Lon Chaney, Sr. played a lot of crazed-looking characters in the days of silent movies. He did much of his own make-up work, developing the grotesque appearances that became his trademark, and earning himself the nickname “the man of a thousand faces”. Most famous were his portrayals of the title characters in the films “The Hunchback of Notre Dame” (1923) and “The Phantom of the Opera” (1925).

40 Spotty pattern : POLKA DOTS

A polka dot pattern is one featuring an array of filled circles, usually of the same size and color. There doesn’t seem to be any connection between the name of the pattern and the polka dance, other than both the dance and the pattern gaining popularity around the same time, in the late nineteenth century.

41 Modifies : AMENDS

The verb “to amend” means “to change for the better, put right, alter by adding”. The related verb “to emend” is used more rarely, and mainly in reference to the editing of professional writing. Both terms are derived from the Latin “emendare” meaning “to remove fault”.The verb “to amend” means “to change for the better, put right, alter by adding”. The related verb “to emend” is used more rarely, and mainly in reference to the editing of professional writing. Both terms are derived from the Latin “emendare” meaning “to remove fault”.

42 Kind of block : LEGO

Lego produces some wonderful specialized sets with which you can build models of celebrated structures, including:

  • The Statue of Liberty (2,882 pieces)
  • The Sydney Opera House (2,989 pieces)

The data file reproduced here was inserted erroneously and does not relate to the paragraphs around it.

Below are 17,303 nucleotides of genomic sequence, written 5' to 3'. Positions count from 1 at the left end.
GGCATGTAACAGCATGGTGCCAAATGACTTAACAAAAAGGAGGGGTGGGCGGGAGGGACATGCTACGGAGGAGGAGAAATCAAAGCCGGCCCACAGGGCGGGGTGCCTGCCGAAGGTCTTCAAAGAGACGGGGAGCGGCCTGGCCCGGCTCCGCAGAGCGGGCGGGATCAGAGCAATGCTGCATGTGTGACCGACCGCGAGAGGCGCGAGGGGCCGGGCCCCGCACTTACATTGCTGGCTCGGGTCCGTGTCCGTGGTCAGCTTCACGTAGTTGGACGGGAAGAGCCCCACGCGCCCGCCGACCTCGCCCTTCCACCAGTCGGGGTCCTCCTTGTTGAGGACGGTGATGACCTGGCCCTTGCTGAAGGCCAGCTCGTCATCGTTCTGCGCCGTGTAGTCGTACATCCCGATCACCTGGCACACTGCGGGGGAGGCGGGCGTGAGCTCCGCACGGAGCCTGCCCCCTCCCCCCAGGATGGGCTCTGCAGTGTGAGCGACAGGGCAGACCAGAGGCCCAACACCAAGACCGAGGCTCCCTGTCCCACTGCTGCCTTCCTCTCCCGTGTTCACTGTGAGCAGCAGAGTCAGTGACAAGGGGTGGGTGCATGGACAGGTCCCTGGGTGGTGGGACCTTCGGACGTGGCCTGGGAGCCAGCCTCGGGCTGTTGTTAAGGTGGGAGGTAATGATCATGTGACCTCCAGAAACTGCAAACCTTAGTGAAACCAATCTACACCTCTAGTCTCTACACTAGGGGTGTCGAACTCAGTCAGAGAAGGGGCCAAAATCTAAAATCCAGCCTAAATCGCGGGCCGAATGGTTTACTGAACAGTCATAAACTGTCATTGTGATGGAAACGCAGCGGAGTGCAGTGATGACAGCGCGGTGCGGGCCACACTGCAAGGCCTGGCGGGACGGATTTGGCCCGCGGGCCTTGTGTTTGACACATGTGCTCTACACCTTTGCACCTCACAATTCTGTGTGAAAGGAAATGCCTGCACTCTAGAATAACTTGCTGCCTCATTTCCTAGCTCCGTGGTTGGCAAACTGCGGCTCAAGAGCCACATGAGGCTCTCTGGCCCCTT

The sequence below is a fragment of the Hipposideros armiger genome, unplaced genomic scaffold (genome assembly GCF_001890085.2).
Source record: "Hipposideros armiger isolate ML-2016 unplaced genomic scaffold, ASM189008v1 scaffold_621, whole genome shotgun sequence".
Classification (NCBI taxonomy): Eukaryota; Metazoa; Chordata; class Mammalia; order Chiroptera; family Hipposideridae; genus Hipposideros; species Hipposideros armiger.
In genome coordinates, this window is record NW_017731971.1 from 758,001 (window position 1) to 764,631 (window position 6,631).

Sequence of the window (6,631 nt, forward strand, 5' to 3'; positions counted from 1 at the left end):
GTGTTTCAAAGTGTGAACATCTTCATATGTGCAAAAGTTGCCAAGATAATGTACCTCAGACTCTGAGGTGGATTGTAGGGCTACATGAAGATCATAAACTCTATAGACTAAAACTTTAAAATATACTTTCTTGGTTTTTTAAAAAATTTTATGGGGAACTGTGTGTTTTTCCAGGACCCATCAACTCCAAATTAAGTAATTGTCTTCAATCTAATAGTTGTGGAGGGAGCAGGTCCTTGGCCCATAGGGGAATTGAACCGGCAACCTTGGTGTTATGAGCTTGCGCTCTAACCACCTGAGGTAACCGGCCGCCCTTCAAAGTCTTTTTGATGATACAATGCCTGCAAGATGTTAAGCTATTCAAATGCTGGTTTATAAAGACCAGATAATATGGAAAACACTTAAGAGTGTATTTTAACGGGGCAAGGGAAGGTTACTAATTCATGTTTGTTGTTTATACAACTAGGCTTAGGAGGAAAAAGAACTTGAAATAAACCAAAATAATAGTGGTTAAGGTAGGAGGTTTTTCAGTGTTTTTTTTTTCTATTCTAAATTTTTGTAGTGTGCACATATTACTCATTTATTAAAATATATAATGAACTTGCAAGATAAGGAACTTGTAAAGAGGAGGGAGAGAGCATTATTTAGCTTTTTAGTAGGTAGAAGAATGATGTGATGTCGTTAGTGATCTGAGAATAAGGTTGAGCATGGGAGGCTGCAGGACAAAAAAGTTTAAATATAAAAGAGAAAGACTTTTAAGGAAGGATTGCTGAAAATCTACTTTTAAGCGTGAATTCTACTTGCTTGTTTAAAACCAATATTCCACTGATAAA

• The Eiffel Tower (3,428 pieces)
  • Tower Bridge (4,295 pieces)
  • The Taj Mahal (5,922 pieces)

48 Actor Bomer of “Magic Mike” : MATT

“Magic Mike” is a 2012 movie starring Tatum Channing as a young male stripper. The film’s storyline is loosely based on Channing’s real-life experiences, as he worked as a stripper in Tampa, Florida when he was 18 years old.

50 Gets a ride, in a way : UBERS

The rideshare service Uber takes its name from the English colloquial word “uber” meaning “super, topmost”, which in turn comes from the German “über” meaning “above”.

51 ’65 Ford debuts : LTDS

There has been a lot of speculation about what the abbreviation “LTD” stands for in the car model known as “Ford LTD”. Many say it is an initialism standing for “Luxury Trim Decor”, and others say that it is short for “limited”. Although the car was produced in Australia with the initialism meaning “Lincoln Type Design”, it seems that “LTD” was originally chosen as just three meaningless letters that sound well together.

56 Great Plains tribe : OTOE

The Otoe (also “Oto”) Native American tribe originated in the Great Lakes region as part of the Winnebago or Siouan tribes. The group that would become the Otoe broke away from the Winnebago and migrated southwestward, ending up in the Great Plains. In the plains the Otoe adopted a semi-nomadic lifestyle dependent on the horse, with the American bison becoming central to their diet.

Complete List of Clues/Answers

Across

1 Sharp bend : DOGLEG
7 Tipping point? : JAR
10 Intro course? : APP
13 “Fa-a-ancy!” : OO LA LA!
14 Heap praise on : GUSH OVER
16 Home of the Boston Mountains : OZARKS
17 Polite Spanish assent : SI, SENORA
18 Online fad : MEME
19 Pricing word : EACH
21 Just the worst, in slang : SUCKY
22 “The time for diplomacy has passed” : IT’S WAR
24 Women’s soccer and gymnastics powerhouse : USA
25 “___ Blues” (song on the Beatles’ “White Album”) : YER
26 Treatment plants? : ALOES
28 Letters of qualification : IMO
31 Sweet sign-off : XOXO
32 Trees sacred to Hecate : YEWS
33 Prey for a heron : TOAD
34 ___ Poovie (“Gomer Pyle, U.S.M.C.” character) : LOU-ANN
36 Sounds from a pond at night : CROAKS
38 French agreements : OUIS
39 Stone with “fire” and “water” varieties : OPAL
43 “Ish” : OR SO
44 Unspecified ordinal : NTH
45 Travelocity spokescreature : GNOME
46 Make a pick : OPT
47 Bird found in the mud? : EMU
49 Pea, e.g. : LEGUME
51 “Death of a Salesman” surname : LOMAN
53 It may turn slowly in a horror movie : KNOB